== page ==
The era of the smartphone “notch” has arrived. On Wednesday, Google announced Android P — which introduces, among other things, support for iPhone X-style display notches.
Of course, Google isn’t calling it a “notch,” specifically. Instead, the company says that Android P will offer support for edge-to-edge screens equipped with a “display cutout for camera and speaker.” While some Android devices, like the Essential Phone, have previously adopted a similar “notch” design, it’s undoubtedly the iPhone X that popularized the style.
In fact, there’s now a slew of Android manufacturers who are debuting their own devices with iPhone X-style display cutouts, including several that showed off their notch-equipped devices at Mobile World Congress in Barcelona. Some of them could be functional, but quite a few seem to be attempts at capitalizing on the iPhone X’s design.
In addition to smaller Chinese manufacturers like Leagoo and ASUS, other higher-profile smartphone companies are rumored to use a notch in their upcoming flagships. That includes LG and Huawei.
Prior to Android P, manufacturers had to customize their versions of the operating system. But now, it seems, the Google-developed OS will ship with that support baked-in. Developers will now be able to simulate a wide range of display cutouts (including “narrow,” “wide,” and “tall” options) so they can know where to avoid placing content within their apps.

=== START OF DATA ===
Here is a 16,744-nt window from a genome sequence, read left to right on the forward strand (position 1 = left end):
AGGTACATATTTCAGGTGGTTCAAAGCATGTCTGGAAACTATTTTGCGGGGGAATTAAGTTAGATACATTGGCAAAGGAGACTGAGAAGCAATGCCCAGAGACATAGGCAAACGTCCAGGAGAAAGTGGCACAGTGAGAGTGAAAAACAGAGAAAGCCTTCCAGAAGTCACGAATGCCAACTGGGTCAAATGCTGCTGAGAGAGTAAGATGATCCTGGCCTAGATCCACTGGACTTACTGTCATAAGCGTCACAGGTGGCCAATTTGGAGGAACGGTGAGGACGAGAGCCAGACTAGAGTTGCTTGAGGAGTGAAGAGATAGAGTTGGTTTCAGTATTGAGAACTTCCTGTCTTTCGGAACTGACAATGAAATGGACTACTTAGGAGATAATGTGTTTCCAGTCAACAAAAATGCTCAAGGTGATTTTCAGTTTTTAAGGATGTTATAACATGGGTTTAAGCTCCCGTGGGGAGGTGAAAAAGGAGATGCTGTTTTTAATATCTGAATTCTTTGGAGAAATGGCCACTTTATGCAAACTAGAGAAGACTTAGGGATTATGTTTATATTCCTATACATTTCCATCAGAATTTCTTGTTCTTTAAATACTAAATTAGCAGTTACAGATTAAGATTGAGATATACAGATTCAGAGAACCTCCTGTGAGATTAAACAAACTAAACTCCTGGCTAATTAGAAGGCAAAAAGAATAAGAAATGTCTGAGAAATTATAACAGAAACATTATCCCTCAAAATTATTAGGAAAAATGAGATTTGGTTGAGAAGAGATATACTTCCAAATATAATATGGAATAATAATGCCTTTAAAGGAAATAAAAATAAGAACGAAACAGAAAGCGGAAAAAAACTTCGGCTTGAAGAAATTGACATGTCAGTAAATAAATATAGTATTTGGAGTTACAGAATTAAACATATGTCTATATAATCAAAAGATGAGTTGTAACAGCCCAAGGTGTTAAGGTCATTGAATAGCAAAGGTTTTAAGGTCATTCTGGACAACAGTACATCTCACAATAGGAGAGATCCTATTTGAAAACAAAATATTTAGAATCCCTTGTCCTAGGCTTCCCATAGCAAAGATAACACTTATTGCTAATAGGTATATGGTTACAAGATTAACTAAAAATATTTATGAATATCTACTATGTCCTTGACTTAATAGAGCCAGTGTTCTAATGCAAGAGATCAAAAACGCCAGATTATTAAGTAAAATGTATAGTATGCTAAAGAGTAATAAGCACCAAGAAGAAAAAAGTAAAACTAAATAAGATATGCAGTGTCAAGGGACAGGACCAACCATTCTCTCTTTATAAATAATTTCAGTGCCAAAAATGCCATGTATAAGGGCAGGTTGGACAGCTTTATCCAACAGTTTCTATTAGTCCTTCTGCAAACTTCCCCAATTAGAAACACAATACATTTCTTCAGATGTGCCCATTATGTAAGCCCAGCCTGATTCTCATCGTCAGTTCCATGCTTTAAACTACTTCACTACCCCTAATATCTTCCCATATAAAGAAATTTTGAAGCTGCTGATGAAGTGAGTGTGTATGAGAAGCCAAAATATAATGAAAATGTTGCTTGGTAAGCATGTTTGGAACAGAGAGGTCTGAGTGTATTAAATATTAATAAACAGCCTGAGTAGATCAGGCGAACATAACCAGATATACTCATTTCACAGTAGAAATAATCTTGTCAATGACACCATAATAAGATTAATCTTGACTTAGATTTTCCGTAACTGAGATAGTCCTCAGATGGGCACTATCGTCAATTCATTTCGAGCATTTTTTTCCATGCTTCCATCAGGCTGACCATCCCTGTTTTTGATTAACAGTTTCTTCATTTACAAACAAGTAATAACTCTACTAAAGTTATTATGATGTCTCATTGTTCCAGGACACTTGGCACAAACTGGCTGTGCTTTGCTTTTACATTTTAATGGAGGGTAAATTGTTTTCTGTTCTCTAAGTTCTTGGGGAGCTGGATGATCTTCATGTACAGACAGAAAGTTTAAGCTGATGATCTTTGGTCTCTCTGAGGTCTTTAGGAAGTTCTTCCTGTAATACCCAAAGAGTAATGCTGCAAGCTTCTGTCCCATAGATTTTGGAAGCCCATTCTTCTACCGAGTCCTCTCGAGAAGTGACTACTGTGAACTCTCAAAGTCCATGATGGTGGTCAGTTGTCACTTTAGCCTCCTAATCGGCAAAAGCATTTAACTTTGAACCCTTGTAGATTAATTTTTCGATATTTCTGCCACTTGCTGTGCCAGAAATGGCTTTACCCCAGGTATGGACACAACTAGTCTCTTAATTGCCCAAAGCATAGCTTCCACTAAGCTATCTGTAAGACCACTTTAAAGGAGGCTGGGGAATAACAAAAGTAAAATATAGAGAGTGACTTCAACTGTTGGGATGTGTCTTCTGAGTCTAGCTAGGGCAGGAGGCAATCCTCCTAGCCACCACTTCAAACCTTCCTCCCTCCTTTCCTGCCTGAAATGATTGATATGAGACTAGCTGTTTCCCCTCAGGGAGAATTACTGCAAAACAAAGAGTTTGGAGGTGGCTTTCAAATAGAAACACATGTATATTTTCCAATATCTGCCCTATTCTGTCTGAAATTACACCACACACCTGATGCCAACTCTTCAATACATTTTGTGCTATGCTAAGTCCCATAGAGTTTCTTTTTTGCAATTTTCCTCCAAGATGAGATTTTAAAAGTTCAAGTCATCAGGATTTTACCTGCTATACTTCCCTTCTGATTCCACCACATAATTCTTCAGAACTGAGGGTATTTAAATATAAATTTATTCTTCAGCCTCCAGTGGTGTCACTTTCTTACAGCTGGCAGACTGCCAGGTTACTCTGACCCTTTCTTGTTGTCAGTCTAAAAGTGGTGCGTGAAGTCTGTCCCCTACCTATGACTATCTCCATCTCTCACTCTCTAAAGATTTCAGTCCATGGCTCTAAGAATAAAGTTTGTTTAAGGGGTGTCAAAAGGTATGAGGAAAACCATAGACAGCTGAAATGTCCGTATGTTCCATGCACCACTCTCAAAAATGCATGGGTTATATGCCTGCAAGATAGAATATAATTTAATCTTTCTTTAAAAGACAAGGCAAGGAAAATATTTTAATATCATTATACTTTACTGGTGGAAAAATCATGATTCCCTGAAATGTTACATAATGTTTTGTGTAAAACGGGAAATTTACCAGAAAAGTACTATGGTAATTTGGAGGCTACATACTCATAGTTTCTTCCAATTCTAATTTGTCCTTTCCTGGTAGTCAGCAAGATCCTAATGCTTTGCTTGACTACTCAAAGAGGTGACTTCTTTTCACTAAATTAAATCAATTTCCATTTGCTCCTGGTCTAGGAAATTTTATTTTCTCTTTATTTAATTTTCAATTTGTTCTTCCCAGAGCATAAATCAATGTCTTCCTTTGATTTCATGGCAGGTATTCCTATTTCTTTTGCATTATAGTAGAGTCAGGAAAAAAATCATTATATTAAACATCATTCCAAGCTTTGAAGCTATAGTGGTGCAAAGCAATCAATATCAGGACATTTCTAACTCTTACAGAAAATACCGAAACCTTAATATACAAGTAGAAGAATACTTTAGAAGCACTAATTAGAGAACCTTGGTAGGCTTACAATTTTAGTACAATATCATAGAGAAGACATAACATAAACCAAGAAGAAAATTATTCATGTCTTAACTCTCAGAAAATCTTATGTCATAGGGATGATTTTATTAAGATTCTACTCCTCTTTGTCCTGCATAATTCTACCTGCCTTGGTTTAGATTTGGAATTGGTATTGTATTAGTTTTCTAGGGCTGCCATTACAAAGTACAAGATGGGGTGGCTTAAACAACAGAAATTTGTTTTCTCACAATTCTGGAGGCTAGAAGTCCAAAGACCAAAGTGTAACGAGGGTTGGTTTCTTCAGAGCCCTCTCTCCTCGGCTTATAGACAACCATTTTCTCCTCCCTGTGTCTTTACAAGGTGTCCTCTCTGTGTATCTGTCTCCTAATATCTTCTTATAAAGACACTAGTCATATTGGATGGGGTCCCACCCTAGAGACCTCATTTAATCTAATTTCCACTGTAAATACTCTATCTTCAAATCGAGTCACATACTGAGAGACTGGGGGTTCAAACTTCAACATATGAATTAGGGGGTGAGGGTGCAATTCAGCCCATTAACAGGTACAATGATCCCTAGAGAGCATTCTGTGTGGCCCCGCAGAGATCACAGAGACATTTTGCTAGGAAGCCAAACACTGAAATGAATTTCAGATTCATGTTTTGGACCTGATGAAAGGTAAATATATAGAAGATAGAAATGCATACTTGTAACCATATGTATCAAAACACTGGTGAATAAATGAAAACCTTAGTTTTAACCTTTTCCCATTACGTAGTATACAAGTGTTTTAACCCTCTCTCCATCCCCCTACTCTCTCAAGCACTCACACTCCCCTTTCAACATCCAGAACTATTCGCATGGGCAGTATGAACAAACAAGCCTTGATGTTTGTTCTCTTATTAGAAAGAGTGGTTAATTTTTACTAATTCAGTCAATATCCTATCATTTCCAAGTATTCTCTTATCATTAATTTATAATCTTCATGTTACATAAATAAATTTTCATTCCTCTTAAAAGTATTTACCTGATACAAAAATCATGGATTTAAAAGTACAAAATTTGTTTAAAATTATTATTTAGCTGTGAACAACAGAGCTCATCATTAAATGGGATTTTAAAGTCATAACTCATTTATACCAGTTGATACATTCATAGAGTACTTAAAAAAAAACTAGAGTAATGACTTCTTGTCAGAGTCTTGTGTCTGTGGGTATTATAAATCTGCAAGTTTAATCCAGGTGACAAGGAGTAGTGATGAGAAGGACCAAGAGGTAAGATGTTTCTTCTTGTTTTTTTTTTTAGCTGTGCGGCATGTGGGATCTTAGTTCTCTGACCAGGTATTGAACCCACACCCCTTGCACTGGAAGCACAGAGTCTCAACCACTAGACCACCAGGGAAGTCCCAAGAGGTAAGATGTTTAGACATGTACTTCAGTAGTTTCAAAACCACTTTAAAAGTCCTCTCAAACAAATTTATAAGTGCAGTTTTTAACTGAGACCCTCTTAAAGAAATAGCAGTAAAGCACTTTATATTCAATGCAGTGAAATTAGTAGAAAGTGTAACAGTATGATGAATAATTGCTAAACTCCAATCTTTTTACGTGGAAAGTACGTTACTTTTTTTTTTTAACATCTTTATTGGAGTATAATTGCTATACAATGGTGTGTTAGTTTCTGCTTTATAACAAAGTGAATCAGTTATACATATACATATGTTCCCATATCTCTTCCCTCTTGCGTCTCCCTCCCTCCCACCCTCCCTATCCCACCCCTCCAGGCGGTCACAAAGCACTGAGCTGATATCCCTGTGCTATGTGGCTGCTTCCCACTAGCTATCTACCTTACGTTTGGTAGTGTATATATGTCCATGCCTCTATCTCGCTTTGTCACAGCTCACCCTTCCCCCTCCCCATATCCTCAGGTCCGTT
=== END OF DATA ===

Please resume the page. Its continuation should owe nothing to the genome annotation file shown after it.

Android P also introduces a number of other features, including enhanced notifications, indoor positioning APIs, and other design changes. In the vein of Apple-related features, Android P will also support High Efficiency Image Format (HEIF) — a new codec that slashes the size of images in half. Cupertino adopted HEIF in its latest operating system.
The “notch” on the iPhone X is perhaps the device’s most characteristic design detail. Apple gave the iPhone X a notch to house its TrueDepth Camera and to maximize the amount of display real estate. Despite that, the sensor notch hasn’t been without controversy.
Android P is now available for developers to begin testing, though Google warned that the OS is in its early stages and shouldn’t be installed on a user’s daily driver. A firm release date for the operating system is currently unclear.